A former colleague from Canada who practiced medicine with me here in the States never hesitated to make one thing clear to me: He couldn't wait to get back.
It wasn't the cultural life that he missed, nor was it the ex-girlfriend I always suspected he pined for. It was the medicine.
"It's different," he would say wistfully, without elaborating. "Practicing medicine is just different over there."
A study published this month in the journal Health Affairs made me think of my colleague again and offered one likely possibility for his return to Canada: There, he had more time to focus on his patients.
Researchers asked hundreds of physicians and administrators in private practices across the United States and Canada how much time they spent each day with insurers and other third-party payers, tracking down information for claims that were denied or incorrectly paid, resolving questions about insurance coverage for prescription drugs or diagnostic tests, and filing the different forms required by each and every insurance company.
Physicians in Canada, where health care is administered mainly by the government, did spend a good deal of time and money communicating with their payers. But American doctors in the study spent far more dealing with multiple health plans: more than $80,000 per year per physician, or roughly four times as much as their northern counterparts. And their offices spent as many as 21 hours per week with payers, nearly 10 times as much as the Canadian offices.
"The amount of time we spend on this is just crazy," said Dr. Sara L. Star, a partner in a three-physician pediatrics practice in suburban Chicago. "But each insurance company has its own language, its own set of rules and specific contracts with certain laboratories, hospitals, physicians and pharmaceutical companies."
And when those companies offer multiple "insurance products," the convoluted coverage grid acquires yet another level of complexity. Each "product" comes with its own unique permutation and combination of authorization requirements, rules for claims and list of approved prescription drugs.
Large practices often choose to outsource the job to firms that specialize in wading through the labyrinthine rules and regulations. Some hire several nurses or administrators to work exclusively with insurers, with each specializing in the arcane rules of a single insurer. But most primary care providers in this country — clinicians who are part of practices with five or fewer physicians — cannot afford to pay for additional help. Instead, they must make their way through the thicket of insurers and rules by themselves.
The complicated task inevitably gets in the way of patient care.
A young patient complaining of extreme fatigue, for example, might benefit from a $40 blood test that could confirm infectious mononucleosis in 10 minutes. But a doctor cannot order the simple test without first checking with the insurance company to see if it is covered and if there are any constraints on where the patient's blood can be drawn and the test run.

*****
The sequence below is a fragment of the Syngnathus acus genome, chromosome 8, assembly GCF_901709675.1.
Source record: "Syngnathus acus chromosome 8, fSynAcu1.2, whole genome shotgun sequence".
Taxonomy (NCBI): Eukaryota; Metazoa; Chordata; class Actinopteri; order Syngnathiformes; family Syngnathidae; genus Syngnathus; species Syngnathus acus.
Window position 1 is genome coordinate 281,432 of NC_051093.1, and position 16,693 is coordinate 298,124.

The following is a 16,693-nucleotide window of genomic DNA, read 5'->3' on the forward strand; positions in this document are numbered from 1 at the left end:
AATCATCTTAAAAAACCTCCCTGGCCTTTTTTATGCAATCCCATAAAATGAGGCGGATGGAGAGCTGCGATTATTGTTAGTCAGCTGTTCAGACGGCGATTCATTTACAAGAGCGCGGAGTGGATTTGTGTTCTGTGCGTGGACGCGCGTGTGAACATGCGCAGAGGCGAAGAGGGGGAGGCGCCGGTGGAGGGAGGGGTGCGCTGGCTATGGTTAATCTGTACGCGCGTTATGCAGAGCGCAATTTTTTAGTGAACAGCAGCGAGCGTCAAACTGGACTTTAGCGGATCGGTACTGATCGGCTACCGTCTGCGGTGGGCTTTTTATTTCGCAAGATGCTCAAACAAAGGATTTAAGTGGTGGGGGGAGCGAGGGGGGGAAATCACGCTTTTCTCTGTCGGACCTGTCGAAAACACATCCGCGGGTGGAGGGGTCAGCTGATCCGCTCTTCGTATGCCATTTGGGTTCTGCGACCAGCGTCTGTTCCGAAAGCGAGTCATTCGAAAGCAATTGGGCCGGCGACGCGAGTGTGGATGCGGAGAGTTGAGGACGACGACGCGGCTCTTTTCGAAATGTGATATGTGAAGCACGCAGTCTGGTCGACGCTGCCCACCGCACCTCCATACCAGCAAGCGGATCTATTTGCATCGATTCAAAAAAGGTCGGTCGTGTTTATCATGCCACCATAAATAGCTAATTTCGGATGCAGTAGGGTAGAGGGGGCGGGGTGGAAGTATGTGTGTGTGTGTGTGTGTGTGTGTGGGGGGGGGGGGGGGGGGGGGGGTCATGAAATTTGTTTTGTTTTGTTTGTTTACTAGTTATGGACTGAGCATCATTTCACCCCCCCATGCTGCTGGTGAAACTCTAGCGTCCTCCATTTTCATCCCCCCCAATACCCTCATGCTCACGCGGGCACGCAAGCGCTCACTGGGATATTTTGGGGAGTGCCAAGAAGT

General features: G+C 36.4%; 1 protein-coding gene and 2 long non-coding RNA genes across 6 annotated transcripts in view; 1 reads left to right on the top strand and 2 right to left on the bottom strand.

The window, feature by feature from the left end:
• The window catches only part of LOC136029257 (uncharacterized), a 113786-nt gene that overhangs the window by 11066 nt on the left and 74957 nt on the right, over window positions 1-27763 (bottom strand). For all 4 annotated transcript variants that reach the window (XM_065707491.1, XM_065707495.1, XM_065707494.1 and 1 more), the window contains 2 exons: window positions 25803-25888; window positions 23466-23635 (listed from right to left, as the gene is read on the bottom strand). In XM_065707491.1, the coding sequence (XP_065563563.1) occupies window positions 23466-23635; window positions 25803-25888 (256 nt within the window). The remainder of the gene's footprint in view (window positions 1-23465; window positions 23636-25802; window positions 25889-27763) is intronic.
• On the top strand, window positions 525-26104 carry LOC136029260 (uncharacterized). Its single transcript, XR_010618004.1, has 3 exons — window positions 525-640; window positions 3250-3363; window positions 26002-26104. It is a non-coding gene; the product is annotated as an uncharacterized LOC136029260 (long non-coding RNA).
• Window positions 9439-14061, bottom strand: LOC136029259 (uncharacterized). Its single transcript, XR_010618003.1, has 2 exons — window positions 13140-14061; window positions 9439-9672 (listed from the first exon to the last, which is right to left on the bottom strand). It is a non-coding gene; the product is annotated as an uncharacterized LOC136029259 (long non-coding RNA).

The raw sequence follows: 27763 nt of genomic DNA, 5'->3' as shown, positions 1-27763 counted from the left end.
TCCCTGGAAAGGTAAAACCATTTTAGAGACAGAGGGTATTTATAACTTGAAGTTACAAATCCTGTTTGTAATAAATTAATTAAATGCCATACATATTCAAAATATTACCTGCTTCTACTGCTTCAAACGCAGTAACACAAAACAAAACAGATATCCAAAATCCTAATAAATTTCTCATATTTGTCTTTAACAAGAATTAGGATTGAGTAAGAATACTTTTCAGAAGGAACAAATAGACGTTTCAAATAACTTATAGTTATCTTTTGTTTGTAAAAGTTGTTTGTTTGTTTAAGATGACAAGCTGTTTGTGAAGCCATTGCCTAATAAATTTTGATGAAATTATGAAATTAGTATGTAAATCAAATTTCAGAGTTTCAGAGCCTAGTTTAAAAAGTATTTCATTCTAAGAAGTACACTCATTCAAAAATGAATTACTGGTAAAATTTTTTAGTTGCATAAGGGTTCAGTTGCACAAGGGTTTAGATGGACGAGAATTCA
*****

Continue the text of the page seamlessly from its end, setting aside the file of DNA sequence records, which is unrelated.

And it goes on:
Tracking down answers often means phone calls with long periods on hold, digging up old patient information and even recruiting office workers to act as specimen couriers to other labs and hospitals in order to expedite results or save frail patients or harried family members the hassle of traveling to an "approved site" for a test or procedure. "If someone comes in with a sick infant who needs a test, we often eat the costs and draw the blood ourselves," Dr. Star said. "We aren't going to tell them to put that kid in a car seat, drive a mile to an approved lab, park, register, then wait in line."
Even more confusing are frequent changes in health care plans, particularly regarding prescription drugs. Every week, payers send physicians' offices notifications of changes in their list of approved medications, lists that run to hundreds of different drugs. The sheer volume of new information makes it impossible for doctors to keep up. "Physicians get into medical school because we can follow rules," said Dr. Marian Bouchard, a family doctor who practices with two other physicians and a nurse practitioner in Bristol, Vt. "But none of us can or want to follow the minutiae of a hundred rules at once, especially when we are trying to be present for our patients."
The authors of the study offer several recommendations to reduce the confusion and inefficiency of interactions between physician practices and payers. Not surprisingly, they propose simplifying the forms and procedures that add to costs without improving quality. "There are rules that really save money or improve patient care that health plans won't want to change," said Sean Nicholson, one of the study authors and an economist in the department of policy analysis and management at Cornell University. "But there are also a lot of things that don't matter that they could and should standardize."
The insurance industry, for example, could embrace a single set of universal standards to measure quality rather than the dozens that are currently used. They could adopt a uniform process of obtaining authorization for tests, procedures or consultations. And while widespread adoption of electronic medical records and changes in how doctors are reimbursed may eventually decrease some administrative burdens, the results of the study leave little doubt as to the costs now and in the foreseeable future for doctors and patients.